Scaling traditional ecommerce fulfillment requires careful planning and investment in inventory management systems, storage facilities, and logistics as the business grows. You must excel at demand forecasting, maintain sufficient stock levels, and manage all the associated costs to scale successfully.

Scaling an ecommerce business is more challenging, but the rewards are worth it if done successfully. Buying in bulk and streamlining fulfillment processes can result in lower costs per order and higher profit margins.

Within traditional ecommerce, businesses have more control over their brand. This extends to the quality of products, packaging aesthetics, and personalized touches. As a result, it’s easier to deliver a consistent, branded customer experience and build trust. 

From the moment a customer visits your ecommerce website to the arrival of the packaged product, you can ensure that every touchpoint reflects the values of your online business.

Dropshipping can present challenges to brand control. Since sellers rely on third-party suppliers, this generally means less influence over packaging, product quality, and shipping times. Maintaining a strong and consistent brand image can be more difficult, as the supplier often determines these elements.

But, there’s a workaround: branded dropshipping. With Printful, you can add branding elements, including packaging inserts, printed labels (inside and outside), and even custom packaging.

Traditional ecommerce methods are well-suited for online businesses that want to deal directly with customer inquiries, provide order updates, and be in charge of resolving issues promptly.

When dropshipping, handling customer inquiries may involve communication with multiple suppliers, adding complexity to customer service. For example, coordinating returns or addressing product issues might take more effort to get right.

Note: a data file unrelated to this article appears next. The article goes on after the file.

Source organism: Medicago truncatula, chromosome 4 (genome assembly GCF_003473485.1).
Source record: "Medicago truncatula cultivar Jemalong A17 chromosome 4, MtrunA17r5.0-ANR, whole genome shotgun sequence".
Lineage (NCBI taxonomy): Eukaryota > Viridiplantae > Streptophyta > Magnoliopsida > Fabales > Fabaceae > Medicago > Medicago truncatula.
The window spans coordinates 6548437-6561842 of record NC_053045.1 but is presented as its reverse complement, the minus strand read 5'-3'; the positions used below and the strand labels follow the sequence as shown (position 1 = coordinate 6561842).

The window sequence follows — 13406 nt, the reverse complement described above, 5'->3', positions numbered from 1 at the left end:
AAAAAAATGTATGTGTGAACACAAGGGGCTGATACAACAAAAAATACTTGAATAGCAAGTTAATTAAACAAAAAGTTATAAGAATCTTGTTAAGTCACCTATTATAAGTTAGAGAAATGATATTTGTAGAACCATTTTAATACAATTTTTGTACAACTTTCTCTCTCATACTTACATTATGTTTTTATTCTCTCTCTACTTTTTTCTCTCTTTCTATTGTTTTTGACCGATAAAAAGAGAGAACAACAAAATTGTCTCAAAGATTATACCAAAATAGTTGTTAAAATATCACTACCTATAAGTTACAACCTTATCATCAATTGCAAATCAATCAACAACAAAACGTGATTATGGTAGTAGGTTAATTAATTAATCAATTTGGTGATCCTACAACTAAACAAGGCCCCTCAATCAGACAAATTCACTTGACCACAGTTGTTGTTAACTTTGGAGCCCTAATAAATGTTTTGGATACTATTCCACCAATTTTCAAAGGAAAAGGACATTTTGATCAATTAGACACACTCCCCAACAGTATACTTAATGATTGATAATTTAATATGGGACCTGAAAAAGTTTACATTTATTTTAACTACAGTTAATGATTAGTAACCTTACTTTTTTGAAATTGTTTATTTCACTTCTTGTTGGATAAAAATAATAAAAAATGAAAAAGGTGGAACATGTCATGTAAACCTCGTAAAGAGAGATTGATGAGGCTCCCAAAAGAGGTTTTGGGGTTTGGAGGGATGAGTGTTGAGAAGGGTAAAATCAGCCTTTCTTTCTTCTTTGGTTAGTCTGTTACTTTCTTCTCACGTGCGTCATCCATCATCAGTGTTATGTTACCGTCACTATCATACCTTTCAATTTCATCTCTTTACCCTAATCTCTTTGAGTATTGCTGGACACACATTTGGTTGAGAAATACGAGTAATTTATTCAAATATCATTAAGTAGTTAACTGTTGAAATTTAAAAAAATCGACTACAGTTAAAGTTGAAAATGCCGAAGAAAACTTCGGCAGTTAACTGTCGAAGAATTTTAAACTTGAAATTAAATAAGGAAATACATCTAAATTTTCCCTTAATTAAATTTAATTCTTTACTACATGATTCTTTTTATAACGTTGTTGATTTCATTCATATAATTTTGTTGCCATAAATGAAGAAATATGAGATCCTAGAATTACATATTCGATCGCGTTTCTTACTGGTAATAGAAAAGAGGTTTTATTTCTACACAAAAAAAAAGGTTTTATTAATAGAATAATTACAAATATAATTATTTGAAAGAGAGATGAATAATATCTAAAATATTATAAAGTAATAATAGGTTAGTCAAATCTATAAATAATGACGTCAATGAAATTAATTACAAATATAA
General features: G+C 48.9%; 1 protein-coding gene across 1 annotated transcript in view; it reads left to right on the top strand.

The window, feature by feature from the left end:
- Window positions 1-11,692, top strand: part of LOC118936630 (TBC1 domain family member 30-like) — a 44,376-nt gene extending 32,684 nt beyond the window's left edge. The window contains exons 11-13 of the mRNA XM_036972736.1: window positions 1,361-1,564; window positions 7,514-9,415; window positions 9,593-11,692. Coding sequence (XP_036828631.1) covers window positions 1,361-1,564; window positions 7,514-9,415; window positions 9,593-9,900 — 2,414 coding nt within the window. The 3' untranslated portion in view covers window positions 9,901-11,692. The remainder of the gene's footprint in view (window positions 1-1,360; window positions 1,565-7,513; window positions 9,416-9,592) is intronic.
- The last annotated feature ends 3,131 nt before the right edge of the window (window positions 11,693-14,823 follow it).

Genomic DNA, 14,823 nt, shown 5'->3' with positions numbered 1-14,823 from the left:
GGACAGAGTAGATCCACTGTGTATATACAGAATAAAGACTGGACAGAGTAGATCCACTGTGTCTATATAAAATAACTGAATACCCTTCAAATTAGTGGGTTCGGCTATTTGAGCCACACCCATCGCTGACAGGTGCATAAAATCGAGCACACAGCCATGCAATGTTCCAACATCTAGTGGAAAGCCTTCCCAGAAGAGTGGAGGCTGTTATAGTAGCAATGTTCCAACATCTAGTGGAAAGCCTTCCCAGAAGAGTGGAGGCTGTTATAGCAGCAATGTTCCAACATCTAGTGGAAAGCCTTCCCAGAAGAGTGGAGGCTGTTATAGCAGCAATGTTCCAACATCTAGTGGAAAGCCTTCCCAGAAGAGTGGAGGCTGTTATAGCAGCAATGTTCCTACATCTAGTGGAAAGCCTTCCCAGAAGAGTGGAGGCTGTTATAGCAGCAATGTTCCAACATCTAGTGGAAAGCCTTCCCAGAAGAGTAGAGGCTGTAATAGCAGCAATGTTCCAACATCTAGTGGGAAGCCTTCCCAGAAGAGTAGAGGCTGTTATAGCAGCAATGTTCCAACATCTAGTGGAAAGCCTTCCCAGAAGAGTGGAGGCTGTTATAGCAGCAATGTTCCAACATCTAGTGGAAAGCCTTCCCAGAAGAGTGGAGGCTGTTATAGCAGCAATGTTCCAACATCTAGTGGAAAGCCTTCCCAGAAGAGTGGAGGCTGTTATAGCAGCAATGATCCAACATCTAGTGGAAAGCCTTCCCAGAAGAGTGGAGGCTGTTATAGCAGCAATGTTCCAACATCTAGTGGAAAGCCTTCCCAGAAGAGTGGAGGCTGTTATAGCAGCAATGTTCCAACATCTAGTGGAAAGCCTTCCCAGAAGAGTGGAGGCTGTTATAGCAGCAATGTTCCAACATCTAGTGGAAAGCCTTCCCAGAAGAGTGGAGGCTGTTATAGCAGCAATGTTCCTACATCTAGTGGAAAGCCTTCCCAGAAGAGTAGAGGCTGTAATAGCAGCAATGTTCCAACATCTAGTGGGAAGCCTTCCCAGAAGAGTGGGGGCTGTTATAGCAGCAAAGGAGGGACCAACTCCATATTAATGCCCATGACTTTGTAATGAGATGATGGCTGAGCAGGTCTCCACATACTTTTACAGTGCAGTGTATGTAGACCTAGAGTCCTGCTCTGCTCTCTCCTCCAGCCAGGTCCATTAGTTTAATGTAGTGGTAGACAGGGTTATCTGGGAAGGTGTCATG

Since dropshipping products are shipped directly from suppliers, shipping times may vary. Managing customer expectations and providing realistic delivery time estimates are critical to avoid disappointment.

Running an ecommerce business requires diverse skills—from market research to inventory management and effective use of online sales channels. You need to be organized to keep track of supply chains and logistics and ensure smooth coordination with suppliers.

The appeal of a dropshipping business is that it requires very few specialized skills. However, you’ll need to hone your marketing and customer service skills to grow an online business successfully. If you’re using print-on-demand services like Printful, having a good grasp of design trends and product customization options is also helpful.

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The traditional ecommerce fulfillment model can limit your product offering. Space constraints and commitment to bulk purchases typically lead to a decision to offer a limited product range.

In contrast, dropshipping allows for a more extensive and flexible product range. It’s well-suited for testing the demand for certain products without being stuck with unsold inventory. With dropshipping, you can quickly change course even if a product doesn’t perform well. 

Dropshipping is a more suitable business model if you aim to sell trending products. Let’s say you know the ins and outs of the latest pop culture trends and want to start selling apparel. With Printful, you can sell custom t-shirts and custom hoodies with original prints that speak to a niche audience.